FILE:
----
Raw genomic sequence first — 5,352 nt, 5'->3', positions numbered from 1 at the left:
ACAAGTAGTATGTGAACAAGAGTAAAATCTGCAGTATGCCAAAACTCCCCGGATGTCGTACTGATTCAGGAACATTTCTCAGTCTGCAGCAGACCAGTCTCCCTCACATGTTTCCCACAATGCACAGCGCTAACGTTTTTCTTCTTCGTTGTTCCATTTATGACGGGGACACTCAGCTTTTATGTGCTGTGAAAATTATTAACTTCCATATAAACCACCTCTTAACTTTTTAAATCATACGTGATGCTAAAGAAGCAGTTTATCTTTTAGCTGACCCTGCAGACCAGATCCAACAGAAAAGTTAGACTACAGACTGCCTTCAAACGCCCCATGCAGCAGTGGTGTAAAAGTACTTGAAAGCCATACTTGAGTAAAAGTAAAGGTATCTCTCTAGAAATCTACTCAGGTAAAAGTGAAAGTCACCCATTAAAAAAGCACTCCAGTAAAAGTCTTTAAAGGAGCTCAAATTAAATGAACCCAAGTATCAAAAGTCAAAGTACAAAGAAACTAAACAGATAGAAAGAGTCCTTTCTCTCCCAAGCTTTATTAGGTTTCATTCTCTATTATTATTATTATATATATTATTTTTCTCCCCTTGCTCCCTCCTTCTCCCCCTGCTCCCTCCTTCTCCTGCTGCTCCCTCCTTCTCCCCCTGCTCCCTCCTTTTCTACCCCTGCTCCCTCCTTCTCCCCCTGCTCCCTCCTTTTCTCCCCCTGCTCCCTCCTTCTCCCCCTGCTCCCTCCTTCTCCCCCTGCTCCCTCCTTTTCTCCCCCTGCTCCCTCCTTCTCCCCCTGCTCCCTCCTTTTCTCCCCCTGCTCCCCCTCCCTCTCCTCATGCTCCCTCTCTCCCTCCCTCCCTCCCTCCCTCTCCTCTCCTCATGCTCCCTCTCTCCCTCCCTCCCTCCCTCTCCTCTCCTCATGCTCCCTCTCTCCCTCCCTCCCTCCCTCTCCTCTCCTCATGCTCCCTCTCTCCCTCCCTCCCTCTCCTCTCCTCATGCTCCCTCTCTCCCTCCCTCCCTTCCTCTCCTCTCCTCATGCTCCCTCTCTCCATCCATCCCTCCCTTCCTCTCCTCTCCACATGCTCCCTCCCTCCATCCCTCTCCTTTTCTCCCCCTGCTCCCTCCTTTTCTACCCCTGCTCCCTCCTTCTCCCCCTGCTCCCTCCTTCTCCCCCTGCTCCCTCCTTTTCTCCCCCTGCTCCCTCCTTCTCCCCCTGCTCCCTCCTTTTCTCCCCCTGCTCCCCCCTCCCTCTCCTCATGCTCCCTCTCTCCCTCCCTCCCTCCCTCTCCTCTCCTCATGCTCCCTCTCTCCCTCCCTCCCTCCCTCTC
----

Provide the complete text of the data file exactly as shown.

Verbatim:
Raw genomic sequence first — 5,352 nt, 5'->3', positions numbered from 1 at the left:
ACAAGTAGTATGTGAACAAGAGTAAAATCTGCAGTATGCCAAAACTCCCCGGATGTCGTACTGATTCAGGAACATTTCTCAGTCTGCAGCAGACCAGTCTCCCTCACATGTTTCCCACAATGCACAGCGCTAACGTTTTTCTTCTTCGTTGTTCCATTTATGACGGGGACACTCAGCTTTTATGTGCTGTGAAAATTATTAACTTCCATATAAACCACCTCTTAACTTTTTAAATCATACGTGATGCTAAAGAAGCAGTTTATCTTTTAGCTGACCCTGCAGACCAGATCCAACAGAAAAGTTAGACTACAGACTGCCTTCAAACGCCCCATGCAGCAGTGGTGTAAAAGTACTTGAAAGCCATACTTGAGTAAAAGTAAAGGTATCTCTCTAGAAATCTACTCAGGTAAAAGTGAAAGTCACCCATTAAAAAAGCACTCCAGTAAAAGTCTTTAAAGGAGCTCAAATTAAATGAACCCAAGTATCAAAAGTCAAAGTACAAAGAAACTAAACAGATAGAAAGAGTCCTTTCTCTCCCAAGCTTTATTAGGTTTCATTCTCTATTATTATTATTATATATATTATTTTTCTCCCCTTGCTCCCTCCTTCTCCCCCTGCTCCCTCCTTCTCCTGCTGCTCCCTCCTTCTCCCCCTGCTCCCTCCTTTTCTACCCCTGCTCCCTCCTTCTCCCCCTGCTCCCTCCTTTTCTCCCCCTGCTCCCTCCTTCTCCCCCTGCTCCCTCCTTCTCCCCCTGCTCCCTCCTTTTCTCCCCCTGCTCCCTCCTTCTCCCCCTGCTCCCTCCTTTTCTCCCCCTGCTCCCCCTCCCTCTCCTCATGCTCCCTCTCTCCCTCCCTCCCTCCCTCCCTCTCCTCTCCTCATGCTCCCTCTCTCCCTCCCTCCCTCCCTCTCCTCTCCTCATGCTCCCTCTCTCCCTCCCTCCCTCCCTCTCCTCTCCTCATGCTCCCTCTCTCCCTCCCTCCCTCTCCTCTCCTCATGCTCCCTCTCTCCCTCCCTCCCTTCCTCTCCTCTCCTCATGCTCCCTCTCTCCATCCATCCCTCCCTTCCTCTCCTCTCCACATGCTCCCTCCCTCCATCCCTCTCCTTTTCTCCCCCTGCTCCCTCCTTTTCTACCCCTGCTCCCTCCTTCTCCCCCTGCTCCCTCCTTCTCCCCCTGCTCCCTCCTTTTCTCCCCCTGCTCCCTCCTTCTCCCCCTGCTCCCTCCTTTTCTCCCCCTGCTCCCCCCTCCCTCTCCTCATGCTCCCTCTCTCCCTCCCTCCCTCCCTCTCCTCTCCTCATGCTCCCTCTCTCCCTCCCTCCCTCCCTCTC